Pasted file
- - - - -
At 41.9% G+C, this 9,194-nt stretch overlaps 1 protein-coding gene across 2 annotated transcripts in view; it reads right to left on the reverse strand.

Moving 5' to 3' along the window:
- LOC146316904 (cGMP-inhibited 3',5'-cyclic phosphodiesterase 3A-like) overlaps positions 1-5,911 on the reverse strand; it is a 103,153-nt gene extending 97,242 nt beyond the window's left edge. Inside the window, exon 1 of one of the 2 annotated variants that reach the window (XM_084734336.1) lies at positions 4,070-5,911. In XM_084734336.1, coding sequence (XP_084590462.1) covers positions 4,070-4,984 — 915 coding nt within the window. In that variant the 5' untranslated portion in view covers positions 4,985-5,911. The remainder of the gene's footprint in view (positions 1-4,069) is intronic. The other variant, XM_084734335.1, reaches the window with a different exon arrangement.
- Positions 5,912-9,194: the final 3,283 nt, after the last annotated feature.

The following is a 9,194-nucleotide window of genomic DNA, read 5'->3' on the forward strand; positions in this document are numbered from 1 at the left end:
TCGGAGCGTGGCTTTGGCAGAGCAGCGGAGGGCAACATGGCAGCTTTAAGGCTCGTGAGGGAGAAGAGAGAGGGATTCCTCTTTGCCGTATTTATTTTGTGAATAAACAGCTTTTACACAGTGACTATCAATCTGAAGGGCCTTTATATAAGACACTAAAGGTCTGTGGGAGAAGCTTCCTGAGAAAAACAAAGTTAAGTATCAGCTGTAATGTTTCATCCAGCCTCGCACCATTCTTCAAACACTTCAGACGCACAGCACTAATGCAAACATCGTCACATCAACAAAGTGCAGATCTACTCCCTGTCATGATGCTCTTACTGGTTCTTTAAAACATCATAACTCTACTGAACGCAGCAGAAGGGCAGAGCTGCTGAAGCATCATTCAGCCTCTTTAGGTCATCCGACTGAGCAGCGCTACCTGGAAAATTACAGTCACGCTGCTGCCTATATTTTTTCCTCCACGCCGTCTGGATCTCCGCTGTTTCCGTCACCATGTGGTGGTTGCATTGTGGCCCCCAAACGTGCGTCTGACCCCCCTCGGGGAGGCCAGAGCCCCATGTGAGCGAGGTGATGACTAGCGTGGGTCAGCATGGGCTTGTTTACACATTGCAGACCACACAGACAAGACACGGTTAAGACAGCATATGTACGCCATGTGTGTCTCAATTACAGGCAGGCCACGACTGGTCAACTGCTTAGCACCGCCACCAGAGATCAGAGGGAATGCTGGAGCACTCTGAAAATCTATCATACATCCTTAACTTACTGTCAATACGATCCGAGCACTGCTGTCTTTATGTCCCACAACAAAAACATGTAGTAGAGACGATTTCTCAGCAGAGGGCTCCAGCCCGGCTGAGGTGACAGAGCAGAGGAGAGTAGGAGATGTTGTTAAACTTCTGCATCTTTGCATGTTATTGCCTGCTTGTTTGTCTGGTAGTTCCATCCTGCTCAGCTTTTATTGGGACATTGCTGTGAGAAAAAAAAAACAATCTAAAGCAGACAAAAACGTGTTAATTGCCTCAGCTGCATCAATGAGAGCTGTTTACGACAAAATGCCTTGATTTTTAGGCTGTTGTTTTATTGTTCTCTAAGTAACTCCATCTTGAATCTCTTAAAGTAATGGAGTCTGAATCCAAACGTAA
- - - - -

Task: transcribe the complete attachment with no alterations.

At 41.9% G+C, this 9,194-nt stretch overlaps 1 protein-coding gene across 2 annotated transcripts in view; it reads right to left on the reverse strand.

Moving 5' to 3' along the window:
- LOC146316904 (cGMP-inhibited 3',5'-cyclic phosphodiesterase 3A-like) overlaps positions 1-5,911 on the reverse strand; it is a 103,153-nt gene extending 97,242 nt beyond the window's left edge. Inside the window, exon 1 of one of the 2 annotated variants that reach the window (XM_084734336.1) lies at positions 4,070-5,911. In XM_084734336.1, coding sequence (XP_084590462.1) covers positions 4,070-4,984 — 915 coding nt within the window. In that variant the 5' untranslated portion in view covers positions 4,985-5,911. The remainder of the gene's footprint in view (positions 1-4,069) is intronic. The other variant, XM_084734335.1, reaches the window with a different exon arrangement.
- Positions 5,912-9,194: the final 3,283 nt, after the last annotated feature.

The following is a 9,194-nucleotide window of genomic DNA, read 5'->3' on the forward strand; positions in this document are numbered from 1 at the left end:
TCGGAGCGTGGCTTTGGCAGAGCAGCGGAGGGCAACATGGCAGCTTTAAGGCTCGTGAGGGAGAAGAGAGAGGGATTCCTCTTTGCCGTATTTATTTTGTGAATAAACAGCTTTTACACAGTGACTATCAATCTGAAGGGCCTTTATATAAGACACTAAAGGTCTGTGGGAGAAGCTTCCTGAGAAAAACAAAGTTAAGTATCAGCTGTAATGTTTCATCCAGCCTCGCACCATTCTTCAAACACTTCAGACGCACAGCACTAATGCAAACATCGTCACATCAACAAAGTGCAGATCTACTCCCTGTCATGATGCTCTTACTGGTTCTTTAAAACATCATAACTCTACTGAACGCAGCAGAAGGGCAGAGCTGCTGAAGCATCATTCAGCCTCTTTAGGTCATCCGACTGAGCAGCGCTACCTGGAAAATTACAGTCACGCTGCTGCCTATATTTTTTCCTCCACGCCGTCTGGATCTCCGCTGTTTCCGTCACCATGTGGTGGTTGCATTGTGGCCCCCAAACGTGCGTCTGACCCCCCTCGGGGAGGCCAGAGCCCCATGTGAGCGAGGTGATGACTAGCGTGGGTCAGCATGGGCTTGTTTACACATTGCAGACCACACAGACAAGACACGGTTAAGACAGCATATGTACGCCATGTGTGTCTCAATTACAGGCAGGCCACGACTGGTCAACTGCTTAGCACCGCCACCAGAGATCAGAGGGAATGCTGGAGCACTCTGAAAATCTATCATACATCCTTAACTTACTGTCAATACGATCCGAGCACTGCTGTCTTTATGTCCCACAACAAAAACATGTAGTAGAGACGATTTCTCAGCAGAGGGCTCCAGCCCGGCTGAGGTGACAGAGCAGAGGAGAGTAGGAGATGTTGTTAAACTTCTGCATCTTTGCATGTTATTGCCTGCTTGTTTGTCTGGTAGTTCCATCCTGCTCAGCTTTTATTGGGACATTGCTGTGAGAAAAAAAAAACAATCTAAAGCAGACAAAAACGTGTTAATTGCCTCAGCTGCATCAATGAGAGCTGTTTACGACAAAATGCCTTGATTTTTAGGCTGTTGTTTTATTGTTCTCTAAGTAACTCCATCTTGAATCTCTTAAAGTAATGGAGTCTGAATCCAAACGTAA